Sabathia didn’t seem to mind the cold. While his fast ball never topped 90 on the radar gun, he mixed his pitches well and kept the Orioles off-balance. It was a 2-2 tie in the last of the 7th when a pair of walks and a hit batsman loaded the bases for Vernon Wells, brought over from the Angels late in spring training. Wells took two pitches outside the strike zone and then hit a sharp line drive to deep center. Gold Glove outfielder Adam Jones appeared to catch up to the ball, but it bounced off his glove and Wells had cleared the bases, putting the Yankees up 5-2.

Then in the top of the 8th Sabathia surrendered back to back singles to Alexi Casilla and Nick Markakis. Third baseman Manny Machado worked a full count, and then sent a sharp ground ball right at Robinson Cano. The second baseman fielded it cleanly on a short hop, and flipped the ball to shortstop Jayson Nix for the force out on Markakis.

The automatic play for a shortstop in that position is to throw to first for the double play. But Nix’s natural position, whether at Colorado, Chicago, Cleveland,  or Toronto, hasn’t been shortstop. He was filling in for Eduardo Nunez, who had been hit by a pitch earlier in the contest. Perhaps because of that, perhaps because of fate, he instead turned toward third base. Casilla was still well short of the bag, so Nix threw to Kevin Youkilis, late of Boston and Chicago. Youkilis had Casilla in a rundown, and threw back to Nix before receiving a return throw and tagging the base runner for the second out.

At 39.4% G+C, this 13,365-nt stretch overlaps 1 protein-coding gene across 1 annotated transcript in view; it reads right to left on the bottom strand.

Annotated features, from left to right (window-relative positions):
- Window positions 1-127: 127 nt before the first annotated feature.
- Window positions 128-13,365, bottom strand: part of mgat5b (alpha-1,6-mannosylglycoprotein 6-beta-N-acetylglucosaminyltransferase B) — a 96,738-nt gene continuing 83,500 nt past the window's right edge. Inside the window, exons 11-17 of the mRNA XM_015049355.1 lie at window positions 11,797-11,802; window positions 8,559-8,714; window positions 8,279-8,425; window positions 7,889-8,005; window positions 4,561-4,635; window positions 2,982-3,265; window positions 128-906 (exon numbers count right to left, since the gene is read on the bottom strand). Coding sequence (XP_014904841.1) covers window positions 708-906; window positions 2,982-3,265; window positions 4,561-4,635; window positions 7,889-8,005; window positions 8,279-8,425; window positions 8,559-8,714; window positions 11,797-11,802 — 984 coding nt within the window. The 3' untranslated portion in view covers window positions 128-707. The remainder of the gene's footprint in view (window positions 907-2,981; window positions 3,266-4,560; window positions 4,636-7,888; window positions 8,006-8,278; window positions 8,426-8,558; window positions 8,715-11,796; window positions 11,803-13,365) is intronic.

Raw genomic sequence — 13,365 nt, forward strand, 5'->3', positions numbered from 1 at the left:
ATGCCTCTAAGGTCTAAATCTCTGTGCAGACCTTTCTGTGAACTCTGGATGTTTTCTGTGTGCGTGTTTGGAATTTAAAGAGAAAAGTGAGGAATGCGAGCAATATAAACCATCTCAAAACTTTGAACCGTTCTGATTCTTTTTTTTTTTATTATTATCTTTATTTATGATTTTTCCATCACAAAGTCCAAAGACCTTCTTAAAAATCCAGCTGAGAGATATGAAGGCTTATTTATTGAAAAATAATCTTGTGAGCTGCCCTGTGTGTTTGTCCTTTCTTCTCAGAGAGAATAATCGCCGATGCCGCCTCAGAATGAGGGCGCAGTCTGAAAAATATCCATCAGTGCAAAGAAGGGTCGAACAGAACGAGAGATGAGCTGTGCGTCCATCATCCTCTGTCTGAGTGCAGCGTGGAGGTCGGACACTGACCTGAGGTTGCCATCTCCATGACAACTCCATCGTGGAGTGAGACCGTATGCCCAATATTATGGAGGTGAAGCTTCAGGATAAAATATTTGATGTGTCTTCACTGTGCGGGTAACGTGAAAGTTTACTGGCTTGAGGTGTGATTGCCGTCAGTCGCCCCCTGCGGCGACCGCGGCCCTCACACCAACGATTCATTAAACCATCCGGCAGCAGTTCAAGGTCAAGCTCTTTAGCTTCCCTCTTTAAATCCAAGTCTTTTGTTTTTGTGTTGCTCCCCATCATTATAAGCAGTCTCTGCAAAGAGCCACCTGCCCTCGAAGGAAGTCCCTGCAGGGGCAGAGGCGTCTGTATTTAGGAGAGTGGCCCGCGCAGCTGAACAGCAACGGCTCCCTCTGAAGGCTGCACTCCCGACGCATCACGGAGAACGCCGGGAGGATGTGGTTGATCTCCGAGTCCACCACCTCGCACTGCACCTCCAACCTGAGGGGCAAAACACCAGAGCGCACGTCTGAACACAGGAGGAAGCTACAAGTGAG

Suddenly in the stands we could see what was about to unfold. Seeing the rundown between second and third, Machado had taken a wide turn around first base. Charging down the base patch between third and second Youkilis could see it as well. He fired the ball to first baseman Lyle Overbay, who had been released by the Red Sox during the last week of spring training. Signed immediately by the Yankees, he was told he had three days to prove he should head north with the team.

Apparently he did enough during that abbreviated tryout, because it was Overbay who took the throw from Youkilis even as we in the stands rose to our feet in anticipation. I heard someone scream “Get ‘em all!” not realizing at first that the voice was my own. As the trapped Machado turned and raced hopelessly to second, Overbay threw to Cano, who applied the tag and looked at the umpire, waiting for the inevitable sign while grinning from ear to ear.

These Yankees may not know each other all that well yet, and in the end this Yankees season may end earlier than most. But as they high-fived one another and ran off the field like a happy bunch of Little Leaguers, having turned the first triple play in the Bronx in 45 years, these Yankees had earned their place in the team’s long story. And as we stood and cheered them in the stands, a wintry night suddenly felt like a balmy mid-summer’s eve.